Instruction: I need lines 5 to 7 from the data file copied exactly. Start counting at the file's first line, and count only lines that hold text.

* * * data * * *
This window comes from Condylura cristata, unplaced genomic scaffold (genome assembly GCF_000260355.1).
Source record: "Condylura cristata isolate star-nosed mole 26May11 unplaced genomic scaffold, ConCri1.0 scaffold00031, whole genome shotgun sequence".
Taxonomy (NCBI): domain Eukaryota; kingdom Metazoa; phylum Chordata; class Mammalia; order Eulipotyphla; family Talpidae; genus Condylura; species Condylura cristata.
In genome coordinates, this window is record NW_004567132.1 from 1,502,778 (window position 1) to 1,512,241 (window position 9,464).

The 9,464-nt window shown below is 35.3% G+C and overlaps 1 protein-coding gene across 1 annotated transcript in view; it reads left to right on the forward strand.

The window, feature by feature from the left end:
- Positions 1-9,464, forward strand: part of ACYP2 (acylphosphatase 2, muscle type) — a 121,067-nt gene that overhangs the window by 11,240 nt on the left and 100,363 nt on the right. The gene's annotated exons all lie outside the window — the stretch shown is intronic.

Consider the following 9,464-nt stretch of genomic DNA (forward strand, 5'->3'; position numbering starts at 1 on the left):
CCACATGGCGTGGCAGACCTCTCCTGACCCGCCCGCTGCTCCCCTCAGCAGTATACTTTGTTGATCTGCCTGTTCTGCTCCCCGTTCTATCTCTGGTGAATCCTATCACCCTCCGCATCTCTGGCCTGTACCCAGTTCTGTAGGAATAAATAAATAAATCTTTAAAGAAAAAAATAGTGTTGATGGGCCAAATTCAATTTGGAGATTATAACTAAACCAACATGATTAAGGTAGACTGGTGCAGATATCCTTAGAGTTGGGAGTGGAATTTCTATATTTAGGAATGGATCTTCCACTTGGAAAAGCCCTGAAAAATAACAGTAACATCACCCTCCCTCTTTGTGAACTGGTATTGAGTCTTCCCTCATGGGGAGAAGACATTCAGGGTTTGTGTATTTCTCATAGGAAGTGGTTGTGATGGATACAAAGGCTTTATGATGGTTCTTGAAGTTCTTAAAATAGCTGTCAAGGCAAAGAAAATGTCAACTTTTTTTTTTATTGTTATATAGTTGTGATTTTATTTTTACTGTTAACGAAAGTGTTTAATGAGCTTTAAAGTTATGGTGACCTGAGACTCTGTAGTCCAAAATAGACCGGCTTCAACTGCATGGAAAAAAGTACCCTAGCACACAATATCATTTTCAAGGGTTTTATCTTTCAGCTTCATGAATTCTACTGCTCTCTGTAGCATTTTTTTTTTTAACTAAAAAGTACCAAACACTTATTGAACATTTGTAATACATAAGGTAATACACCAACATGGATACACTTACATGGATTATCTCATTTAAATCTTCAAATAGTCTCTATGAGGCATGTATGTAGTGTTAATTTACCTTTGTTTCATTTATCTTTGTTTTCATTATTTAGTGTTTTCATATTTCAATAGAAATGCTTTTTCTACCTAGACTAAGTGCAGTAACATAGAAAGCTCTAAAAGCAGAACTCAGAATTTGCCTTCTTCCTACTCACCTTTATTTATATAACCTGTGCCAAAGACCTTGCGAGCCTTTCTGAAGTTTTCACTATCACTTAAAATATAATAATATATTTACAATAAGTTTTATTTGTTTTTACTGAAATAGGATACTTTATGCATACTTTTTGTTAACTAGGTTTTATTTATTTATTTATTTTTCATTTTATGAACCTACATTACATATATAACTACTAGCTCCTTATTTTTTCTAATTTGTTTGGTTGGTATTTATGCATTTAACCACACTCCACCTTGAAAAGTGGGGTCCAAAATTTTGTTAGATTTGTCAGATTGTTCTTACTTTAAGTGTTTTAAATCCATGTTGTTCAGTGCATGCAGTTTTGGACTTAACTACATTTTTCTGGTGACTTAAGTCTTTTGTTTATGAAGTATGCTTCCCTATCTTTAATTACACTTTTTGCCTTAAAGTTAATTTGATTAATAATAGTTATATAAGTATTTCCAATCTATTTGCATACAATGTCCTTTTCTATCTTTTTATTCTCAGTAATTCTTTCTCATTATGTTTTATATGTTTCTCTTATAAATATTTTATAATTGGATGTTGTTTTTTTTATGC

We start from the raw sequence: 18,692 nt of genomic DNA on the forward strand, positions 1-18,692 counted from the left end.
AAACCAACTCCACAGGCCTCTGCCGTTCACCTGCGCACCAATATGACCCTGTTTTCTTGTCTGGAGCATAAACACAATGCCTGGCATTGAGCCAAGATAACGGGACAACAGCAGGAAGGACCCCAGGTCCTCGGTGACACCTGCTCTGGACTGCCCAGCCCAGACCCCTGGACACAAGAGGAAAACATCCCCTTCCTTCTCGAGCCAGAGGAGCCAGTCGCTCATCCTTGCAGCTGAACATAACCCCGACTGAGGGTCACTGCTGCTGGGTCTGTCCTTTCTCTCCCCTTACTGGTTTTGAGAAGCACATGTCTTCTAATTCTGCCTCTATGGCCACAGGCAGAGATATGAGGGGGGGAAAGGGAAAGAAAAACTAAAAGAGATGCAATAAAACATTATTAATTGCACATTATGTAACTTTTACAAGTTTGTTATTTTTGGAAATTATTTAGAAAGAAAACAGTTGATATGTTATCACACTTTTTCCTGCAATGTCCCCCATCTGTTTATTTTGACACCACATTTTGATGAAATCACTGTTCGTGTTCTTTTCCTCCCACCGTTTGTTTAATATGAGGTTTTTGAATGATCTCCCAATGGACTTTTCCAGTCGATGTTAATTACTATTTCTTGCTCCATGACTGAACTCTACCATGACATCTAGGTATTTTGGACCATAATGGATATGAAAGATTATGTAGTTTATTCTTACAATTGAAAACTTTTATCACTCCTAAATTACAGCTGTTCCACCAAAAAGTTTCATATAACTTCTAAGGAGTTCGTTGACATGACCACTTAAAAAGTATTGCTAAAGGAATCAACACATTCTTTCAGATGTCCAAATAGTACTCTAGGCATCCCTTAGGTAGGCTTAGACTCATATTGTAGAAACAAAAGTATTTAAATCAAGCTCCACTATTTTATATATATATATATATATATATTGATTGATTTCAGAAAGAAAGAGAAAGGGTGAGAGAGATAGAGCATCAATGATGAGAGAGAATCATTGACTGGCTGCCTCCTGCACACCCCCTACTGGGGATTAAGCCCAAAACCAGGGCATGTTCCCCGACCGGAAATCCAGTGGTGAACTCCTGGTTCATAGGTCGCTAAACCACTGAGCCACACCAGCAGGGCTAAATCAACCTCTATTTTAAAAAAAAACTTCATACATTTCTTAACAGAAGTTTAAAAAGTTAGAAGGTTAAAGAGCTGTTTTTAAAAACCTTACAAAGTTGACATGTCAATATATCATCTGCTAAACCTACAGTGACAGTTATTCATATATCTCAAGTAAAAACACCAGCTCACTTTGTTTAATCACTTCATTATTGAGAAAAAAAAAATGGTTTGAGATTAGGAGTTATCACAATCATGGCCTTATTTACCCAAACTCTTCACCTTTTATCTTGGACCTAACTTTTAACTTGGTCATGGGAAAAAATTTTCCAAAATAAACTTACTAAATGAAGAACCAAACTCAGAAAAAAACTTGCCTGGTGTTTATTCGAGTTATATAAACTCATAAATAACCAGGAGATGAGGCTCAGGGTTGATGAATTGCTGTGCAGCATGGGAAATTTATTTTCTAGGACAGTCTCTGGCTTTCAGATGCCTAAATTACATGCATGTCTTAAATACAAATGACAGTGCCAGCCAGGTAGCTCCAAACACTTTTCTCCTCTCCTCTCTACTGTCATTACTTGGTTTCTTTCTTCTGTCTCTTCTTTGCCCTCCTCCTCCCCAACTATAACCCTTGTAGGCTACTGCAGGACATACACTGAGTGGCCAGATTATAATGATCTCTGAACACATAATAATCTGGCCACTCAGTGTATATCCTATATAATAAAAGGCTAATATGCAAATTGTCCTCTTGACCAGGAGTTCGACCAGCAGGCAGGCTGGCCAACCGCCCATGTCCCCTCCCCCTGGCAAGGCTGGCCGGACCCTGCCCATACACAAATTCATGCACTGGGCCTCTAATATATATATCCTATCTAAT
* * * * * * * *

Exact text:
The 9,464-nt window shown below is 35.3% G+C and overlaps 1 protein-coding gene across 1 annotated transcript in view; it reads left to right on the forward strand.

The window, feature by feature from the left end:
- Positions 1-9,464, forward strand: part of ACYP2 (acylphosphatase 2, muscle type) — a 121,067-nt gene that overhangs the window by 11,240 nt on the left and 100,363 nt on the right. The gene's annotated exons all lie outside the window — the stretch shown is intronic.